No doubt classic literature is a wealth of knowledge and inspiration. What often surprises me is how relevant and topical old classics still are, and how much they can still teach…on leadership as well.
After spending my core teenage years in Italy studying Greek and Latin literature six days a week, no wonder that ancient classics have intensely infused my philosophy of life. And I am always pleased when I realize that they can still speak to the world.
On 24 and 25 February, Italy will go to the polls to elect a new government. This vote comes at a very critical time for a country in deep recession and with high unemployment rates. The newly elected leaders will need to show courageous leadership and ambitious plans for guiding the country out of the socioeconomic crisis it currently finds itself in.
A look back at the roots of Italian culture and origins of the Italian political system can bring us to a time where the hunting for votes and ars oratoria of Roman leaders pivoted around noble values, the nurturing of the res publica (the common good) and philosophical thinking. Not that the Romans were exempted from political games, subtle alliances and secret complots, but the history of Latin political thought is full of eminent politicians and philosophers, whose thinking and writings can still provide some deep inspiration to today’s Italian political class.
Marcus Tullius Cicero is in my view the thought leader who has mostly contributed to the formation of the Latin political thought, and the author, whose works and statements Italian politicians should more often remind themselves of. Here are five pieces of leadership advice à la Cicero, which I personally find very topical and compelling:
1. Deliver on promises.
“Advice is judged by results, not by intentions”.
Let’s face it, in a country where legislatures have an average duration of three years and 10 months –instead of the statutory five years defined by Constitutional law – even the most zealous politician will find it difficult to implement any programmatic action in such a short time. Still, Italians have probably reached one of the lowest peaks in their trusting relationship with authorities and at this stage even the delivery of the smallest promise becomes critical to mend the relationship between state and electorate.
2. Bring social value back to people.
“The welfare of the people is the ultimate law – Salus populi est suprema lex”.
At a time when government spending is being cut back, each and every euro spent as public money needs to create real value to people and communities. The recent case of the €3.9 billion state loan to Banca Monte dei Paschi di Siena has visibly raised the discontent among taxpayers, who are getting tired of the last decade’s trend of suboptimal allocation of their fiscal contributions.
3. Speak and lead with authority.
“No one can speak well, unless he thoroughly understands his subject – Dicere enim bene nemo potest, nisi qui prudenter intelligit”.
Six million Italians read online newspapers daily. Not a stellar number compared to other nations, but the figure has considerably increased over the course of the past years, particularly thanks to the rising penetration of mobile technologies in the country. The Italian population is therefore becoming more informed, knowledgeable and politically engaged. To get buy-in from a more sophisticated electorate, a good ars oratoria is not enough, unless it is substantiated by concrete facts, reliable statistics, credible expertise and accurate knowledge of the subjects at hand. As it is sometimes the case in labour markets, a generalist profile does not always necessarily receive a premium reward.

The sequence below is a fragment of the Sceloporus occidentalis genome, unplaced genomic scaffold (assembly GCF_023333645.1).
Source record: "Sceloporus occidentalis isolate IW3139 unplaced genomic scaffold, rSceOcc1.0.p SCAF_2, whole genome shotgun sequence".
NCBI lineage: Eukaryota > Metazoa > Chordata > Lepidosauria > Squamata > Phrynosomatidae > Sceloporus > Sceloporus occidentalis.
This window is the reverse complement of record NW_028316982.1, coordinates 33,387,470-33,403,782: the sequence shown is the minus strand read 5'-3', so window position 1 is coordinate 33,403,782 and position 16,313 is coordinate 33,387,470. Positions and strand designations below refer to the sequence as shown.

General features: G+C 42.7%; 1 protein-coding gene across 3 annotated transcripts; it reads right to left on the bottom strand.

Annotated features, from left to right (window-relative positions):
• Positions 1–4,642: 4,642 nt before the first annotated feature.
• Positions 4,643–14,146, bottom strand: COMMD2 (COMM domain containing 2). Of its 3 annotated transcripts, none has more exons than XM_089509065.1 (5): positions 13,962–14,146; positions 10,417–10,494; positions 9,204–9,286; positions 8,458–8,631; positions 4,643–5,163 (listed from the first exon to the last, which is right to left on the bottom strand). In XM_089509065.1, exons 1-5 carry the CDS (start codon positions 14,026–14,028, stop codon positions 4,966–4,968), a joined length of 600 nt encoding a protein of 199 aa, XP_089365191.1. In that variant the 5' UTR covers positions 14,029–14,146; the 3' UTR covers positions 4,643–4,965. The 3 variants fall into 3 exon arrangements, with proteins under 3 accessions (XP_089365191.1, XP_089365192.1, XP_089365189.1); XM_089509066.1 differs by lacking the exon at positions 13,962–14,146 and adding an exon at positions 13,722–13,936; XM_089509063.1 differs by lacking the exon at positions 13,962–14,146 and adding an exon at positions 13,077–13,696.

4. Manage the res publica in a reasonable way.
“Reason should direct and appetite obey – Appetitus rationi oboediant”.
It is always good to remember that the ultimate purpose of politics is to administer the polis, the community of citizens, by managing the common good, res publica. The power of politics can easily induce individuals in temptation, particularly in a country where, as the saying goes, “law approved, loophole found”. However, more informed and interconnected citizens together with a vibrant and alerted civil society in Italy have lately made the pursuit of self-interests from politicians, if not a less common practice, at least more visibly subject to public judgment. Forewarned is forearmed.
5. Keep a good relationship with the taxman.
“Taxes are the sinews of the state – Vectigalia nervos esse rei publicae”.
With more than 4 million households believed to submit dodgy tax returns, taxation is not a favourite subject in the country. Still, decades of unpaid taxes, substantial informal economy and lack of transparency on the use (and misuse) of public money has led Italy to where it stands today: a country that needs to consolidate its public accounts through an important increase of the taxation levels and more stringent controls. Not pleasant, but necessary. Expectations on the political class forming the new legislature include reduced corruption and a will to show the way and diligently pay its service to the fiscal authorities. In other words: a problem shared is a problem halved.
Latin is considered a dead language, but I find the quotes above as evergreen statements of virtuous citizenship and political leadership. As it is often the case in the land of fashion and history, the classics never go out of style.
Author: Silvia Magnoni is a Senior Community Manager and Global Leadership Fellow at the World Economic Forum.
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